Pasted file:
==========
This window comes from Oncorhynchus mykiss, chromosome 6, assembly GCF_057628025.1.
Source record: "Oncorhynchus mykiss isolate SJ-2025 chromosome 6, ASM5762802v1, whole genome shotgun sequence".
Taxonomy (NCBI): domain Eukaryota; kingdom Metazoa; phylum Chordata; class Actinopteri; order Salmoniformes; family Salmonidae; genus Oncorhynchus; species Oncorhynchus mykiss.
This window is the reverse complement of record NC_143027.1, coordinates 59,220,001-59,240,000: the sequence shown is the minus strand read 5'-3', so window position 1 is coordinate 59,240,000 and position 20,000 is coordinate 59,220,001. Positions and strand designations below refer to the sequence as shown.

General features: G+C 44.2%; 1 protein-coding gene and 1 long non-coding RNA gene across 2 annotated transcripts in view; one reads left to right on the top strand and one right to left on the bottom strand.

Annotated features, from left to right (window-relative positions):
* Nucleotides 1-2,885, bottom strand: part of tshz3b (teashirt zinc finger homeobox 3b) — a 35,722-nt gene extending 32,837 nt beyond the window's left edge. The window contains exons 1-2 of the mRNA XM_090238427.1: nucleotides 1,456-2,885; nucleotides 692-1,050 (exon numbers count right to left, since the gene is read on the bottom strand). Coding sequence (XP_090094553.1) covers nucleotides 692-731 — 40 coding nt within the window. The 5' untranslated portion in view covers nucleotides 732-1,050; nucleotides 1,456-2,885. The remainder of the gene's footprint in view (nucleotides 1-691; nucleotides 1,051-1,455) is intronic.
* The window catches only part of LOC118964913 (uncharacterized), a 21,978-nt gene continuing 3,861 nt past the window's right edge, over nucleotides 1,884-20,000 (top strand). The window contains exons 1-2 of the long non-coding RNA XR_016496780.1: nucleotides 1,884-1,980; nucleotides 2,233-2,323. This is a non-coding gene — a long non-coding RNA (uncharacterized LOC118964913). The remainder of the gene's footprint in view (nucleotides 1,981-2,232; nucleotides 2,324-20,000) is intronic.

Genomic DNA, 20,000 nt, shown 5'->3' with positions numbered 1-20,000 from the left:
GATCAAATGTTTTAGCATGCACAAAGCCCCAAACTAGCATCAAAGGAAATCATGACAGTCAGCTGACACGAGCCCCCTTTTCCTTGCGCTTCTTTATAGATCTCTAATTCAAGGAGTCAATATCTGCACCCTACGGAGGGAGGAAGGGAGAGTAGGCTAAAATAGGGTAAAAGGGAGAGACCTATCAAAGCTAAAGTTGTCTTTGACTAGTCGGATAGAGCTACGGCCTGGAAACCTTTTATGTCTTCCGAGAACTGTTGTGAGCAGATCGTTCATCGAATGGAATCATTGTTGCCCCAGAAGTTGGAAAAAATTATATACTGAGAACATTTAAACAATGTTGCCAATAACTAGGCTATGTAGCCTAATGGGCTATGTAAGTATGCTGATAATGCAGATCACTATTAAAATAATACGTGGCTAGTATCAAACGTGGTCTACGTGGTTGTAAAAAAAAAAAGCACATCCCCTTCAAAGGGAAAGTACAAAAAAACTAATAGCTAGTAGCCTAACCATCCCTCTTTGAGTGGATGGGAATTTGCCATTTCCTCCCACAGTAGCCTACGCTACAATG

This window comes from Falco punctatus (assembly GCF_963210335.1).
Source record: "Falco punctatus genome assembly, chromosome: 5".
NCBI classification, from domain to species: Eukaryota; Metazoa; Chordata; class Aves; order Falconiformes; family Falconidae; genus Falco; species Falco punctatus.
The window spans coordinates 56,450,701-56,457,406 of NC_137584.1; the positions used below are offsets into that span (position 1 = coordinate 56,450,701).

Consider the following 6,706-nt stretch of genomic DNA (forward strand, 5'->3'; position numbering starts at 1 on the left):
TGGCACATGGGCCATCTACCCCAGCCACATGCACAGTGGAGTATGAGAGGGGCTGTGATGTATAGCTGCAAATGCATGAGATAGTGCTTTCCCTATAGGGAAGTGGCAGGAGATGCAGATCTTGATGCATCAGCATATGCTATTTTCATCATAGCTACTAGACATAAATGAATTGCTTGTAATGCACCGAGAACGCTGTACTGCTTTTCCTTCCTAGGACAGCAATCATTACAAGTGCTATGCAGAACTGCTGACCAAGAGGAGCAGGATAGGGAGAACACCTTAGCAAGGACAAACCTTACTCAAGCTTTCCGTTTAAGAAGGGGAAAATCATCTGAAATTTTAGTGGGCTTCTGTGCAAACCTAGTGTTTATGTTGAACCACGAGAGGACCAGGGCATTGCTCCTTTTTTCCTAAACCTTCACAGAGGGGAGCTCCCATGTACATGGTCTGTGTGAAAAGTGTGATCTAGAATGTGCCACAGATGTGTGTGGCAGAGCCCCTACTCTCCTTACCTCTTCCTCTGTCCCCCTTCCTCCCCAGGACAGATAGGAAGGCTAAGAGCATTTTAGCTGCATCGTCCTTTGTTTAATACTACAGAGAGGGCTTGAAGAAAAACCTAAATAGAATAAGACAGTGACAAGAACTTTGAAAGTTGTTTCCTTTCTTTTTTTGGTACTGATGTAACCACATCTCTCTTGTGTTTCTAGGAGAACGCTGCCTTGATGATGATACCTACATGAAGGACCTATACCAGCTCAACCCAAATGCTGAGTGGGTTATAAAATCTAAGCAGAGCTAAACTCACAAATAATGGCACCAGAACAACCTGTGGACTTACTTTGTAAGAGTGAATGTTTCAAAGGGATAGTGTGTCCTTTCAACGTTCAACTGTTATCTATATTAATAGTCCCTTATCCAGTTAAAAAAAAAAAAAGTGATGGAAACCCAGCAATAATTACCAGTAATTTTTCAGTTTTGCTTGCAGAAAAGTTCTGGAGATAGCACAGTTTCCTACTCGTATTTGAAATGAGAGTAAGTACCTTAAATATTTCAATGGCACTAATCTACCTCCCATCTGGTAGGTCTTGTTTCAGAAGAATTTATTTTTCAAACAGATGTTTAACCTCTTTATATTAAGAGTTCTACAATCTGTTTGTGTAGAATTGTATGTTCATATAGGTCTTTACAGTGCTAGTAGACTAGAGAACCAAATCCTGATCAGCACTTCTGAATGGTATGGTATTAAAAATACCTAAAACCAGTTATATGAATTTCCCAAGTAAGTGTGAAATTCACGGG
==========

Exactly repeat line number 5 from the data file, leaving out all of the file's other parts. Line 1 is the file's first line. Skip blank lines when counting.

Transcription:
General features: G+C 44.2%; 1 protein-coding gene and 1 long non-coding RNA gene across 2 annotated transcripts in view; one reads left to right on the top strand and one right to left on the bottom strand.